Exponential technologies are having an increasing affect on the world of work. It is more common to have 3-4 generations in the workforce where typically two were dominant. In this changing work environment there is an increasing need to value multiple ages of thinking and to expect people of 50 and beyond to contribute as partners in innovation. Don’t be fooled in calling this age group olderpreneurs. Many are percolating new ideas and have no plans for retirement. Retirement is such an old way of thinking. Welcome to the Experienced Economy. Read blog post >
Tag Archives: future of work
A guest blogpost by Peter Townsend, Canterbury Employers’ Chamber of Commerce
This discussion about collaboration, collaboration between schools, and employers, and workplaces is not only timely and fascinating, it is also hugely important for the thousands of young New Zealanders – and to the nation’s economic and social future.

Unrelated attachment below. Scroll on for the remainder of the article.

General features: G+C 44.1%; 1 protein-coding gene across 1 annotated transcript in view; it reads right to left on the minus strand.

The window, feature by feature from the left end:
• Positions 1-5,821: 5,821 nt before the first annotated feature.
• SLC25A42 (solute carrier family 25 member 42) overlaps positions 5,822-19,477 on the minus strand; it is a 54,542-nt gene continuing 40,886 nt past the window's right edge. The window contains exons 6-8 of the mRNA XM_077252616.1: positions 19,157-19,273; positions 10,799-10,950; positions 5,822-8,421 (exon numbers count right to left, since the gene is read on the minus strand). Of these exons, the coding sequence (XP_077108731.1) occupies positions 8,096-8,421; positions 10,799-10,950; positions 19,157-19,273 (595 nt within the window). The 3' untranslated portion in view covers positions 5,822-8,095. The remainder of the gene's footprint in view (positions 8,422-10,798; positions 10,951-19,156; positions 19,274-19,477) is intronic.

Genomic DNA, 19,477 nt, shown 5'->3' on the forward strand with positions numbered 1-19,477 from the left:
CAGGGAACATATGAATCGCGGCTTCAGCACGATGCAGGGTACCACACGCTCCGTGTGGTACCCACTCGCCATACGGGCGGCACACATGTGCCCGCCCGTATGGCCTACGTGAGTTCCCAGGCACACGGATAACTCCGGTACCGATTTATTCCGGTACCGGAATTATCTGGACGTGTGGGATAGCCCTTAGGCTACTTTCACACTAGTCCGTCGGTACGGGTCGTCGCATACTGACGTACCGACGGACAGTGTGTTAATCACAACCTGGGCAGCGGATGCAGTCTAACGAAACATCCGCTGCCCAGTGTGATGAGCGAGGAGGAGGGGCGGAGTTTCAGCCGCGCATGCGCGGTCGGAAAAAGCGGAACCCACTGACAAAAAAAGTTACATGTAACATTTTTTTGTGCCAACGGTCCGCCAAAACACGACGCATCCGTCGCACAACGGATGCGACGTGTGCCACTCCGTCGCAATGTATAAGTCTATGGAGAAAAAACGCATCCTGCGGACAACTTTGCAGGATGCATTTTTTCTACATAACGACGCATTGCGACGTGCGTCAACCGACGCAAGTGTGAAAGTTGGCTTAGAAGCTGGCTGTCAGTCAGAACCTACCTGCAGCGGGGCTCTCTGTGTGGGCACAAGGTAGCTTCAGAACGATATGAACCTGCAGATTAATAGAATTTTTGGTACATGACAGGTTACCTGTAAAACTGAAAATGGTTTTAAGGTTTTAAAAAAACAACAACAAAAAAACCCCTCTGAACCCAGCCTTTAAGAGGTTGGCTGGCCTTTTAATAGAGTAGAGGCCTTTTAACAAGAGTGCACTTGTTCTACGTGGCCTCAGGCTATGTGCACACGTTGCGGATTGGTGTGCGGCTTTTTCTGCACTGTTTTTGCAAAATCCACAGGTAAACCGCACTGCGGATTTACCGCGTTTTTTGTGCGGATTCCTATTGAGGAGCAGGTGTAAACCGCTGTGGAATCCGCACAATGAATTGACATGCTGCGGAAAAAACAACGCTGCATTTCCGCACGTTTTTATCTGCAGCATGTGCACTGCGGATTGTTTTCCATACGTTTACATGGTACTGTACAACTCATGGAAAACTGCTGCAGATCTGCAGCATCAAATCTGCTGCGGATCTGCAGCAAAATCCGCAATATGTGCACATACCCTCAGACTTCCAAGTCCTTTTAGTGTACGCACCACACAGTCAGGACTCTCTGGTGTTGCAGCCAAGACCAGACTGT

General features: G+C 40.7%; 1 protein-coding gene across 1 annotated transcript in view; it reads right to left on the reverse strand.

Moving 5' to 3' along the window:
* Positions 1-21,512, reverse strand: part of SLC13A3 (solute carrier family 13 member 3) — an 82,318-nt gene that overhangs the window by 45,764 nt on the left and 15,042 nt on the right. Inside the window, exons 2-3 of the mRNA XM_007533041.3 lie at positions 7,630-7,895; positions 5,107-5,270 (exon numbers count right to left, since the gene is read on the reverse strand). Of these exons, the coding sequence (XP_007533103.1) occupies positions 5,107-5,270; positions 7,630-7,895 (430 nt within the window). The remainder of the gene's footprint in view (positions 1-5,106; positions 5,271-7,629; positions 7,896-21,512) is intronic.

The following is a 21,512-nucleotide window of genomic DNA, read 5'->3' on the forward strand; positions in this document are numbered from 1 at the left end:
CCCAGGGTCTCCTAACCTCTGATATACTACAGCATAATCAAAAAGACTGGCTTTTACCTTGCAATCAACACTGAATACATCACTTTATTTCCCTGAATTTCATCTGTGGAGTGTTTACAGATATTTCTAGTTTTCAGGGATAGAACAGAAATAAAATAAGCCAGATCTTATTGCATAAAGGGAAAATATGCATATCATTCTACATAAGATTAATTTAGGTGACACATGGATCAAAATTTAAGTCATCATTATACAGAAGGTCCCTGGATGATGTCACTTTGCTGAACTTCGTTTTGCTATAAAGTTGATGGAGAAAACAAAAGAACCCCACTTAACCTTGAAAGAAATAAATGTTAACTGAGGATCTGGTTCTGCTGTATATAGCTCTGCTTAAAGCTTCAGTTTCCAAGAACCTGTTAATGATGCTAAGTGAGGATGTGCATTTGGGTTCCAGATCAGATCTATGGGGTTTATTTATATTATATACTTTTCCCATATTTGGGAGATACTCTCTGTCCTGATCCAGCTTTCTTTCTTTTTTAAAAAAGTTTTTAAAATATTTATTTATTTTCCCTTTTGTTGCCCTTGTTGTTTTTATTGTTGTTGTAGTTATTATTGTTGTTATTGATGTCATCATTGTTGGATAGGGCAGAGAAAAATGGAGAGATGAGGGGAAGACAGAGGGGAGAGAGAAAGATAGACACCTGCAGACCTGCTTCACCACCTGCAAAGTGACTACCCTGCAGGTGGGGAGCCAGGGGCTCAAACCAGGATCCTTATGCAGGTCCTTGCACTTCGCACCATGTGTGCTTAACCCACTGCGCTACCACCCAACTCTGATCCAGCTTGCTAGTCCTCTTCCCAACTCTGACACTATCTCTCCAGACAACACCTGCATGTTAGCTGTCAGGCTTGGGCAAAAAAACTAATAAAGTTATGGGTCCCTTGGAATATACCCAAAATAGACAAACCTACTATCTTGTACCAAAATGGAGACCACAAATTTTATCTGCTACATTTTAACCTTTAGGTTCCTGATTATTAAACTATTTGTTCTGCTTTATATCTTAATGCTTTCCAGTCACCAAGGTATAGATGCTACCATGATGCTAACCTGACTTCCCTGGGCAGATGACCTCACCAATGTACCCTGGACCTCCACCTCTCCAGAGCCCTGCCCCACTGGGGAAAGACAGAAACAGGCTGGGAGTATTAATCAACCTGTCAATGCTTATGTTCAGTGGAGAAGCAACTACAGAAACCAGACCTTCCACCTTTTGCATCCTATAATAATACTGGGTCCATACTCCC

Frankly, it’s a discussion that needs to take place in virtually every department, in every school, in every community, and in every city and region. The challenge for education leaders, administrators, development offices, careers advisors, teachers, and those in charge of external or community relationships lies back at home – keeping the ideal of collaboration on colleagues’, communities’, and students’ minds every day. Read blog post >
Leaders of the future will need to remix their capabilities, pivot like never before and embrace new relationships. Why? Because we are experiencing an exponential growth of knowledge; the explosion of technologies such as artificial intelligence and the increased capabilities of virtual and online experience; a concern for the widening equity gap; and the increased diversification of our workforces. How do we attract and keep talent? How do we keep an outwards mindset while still working in today’s world?
Dr Cheryl Doig is currently curating a book on collaboration, with input from around the globe.
Click here to find out more information.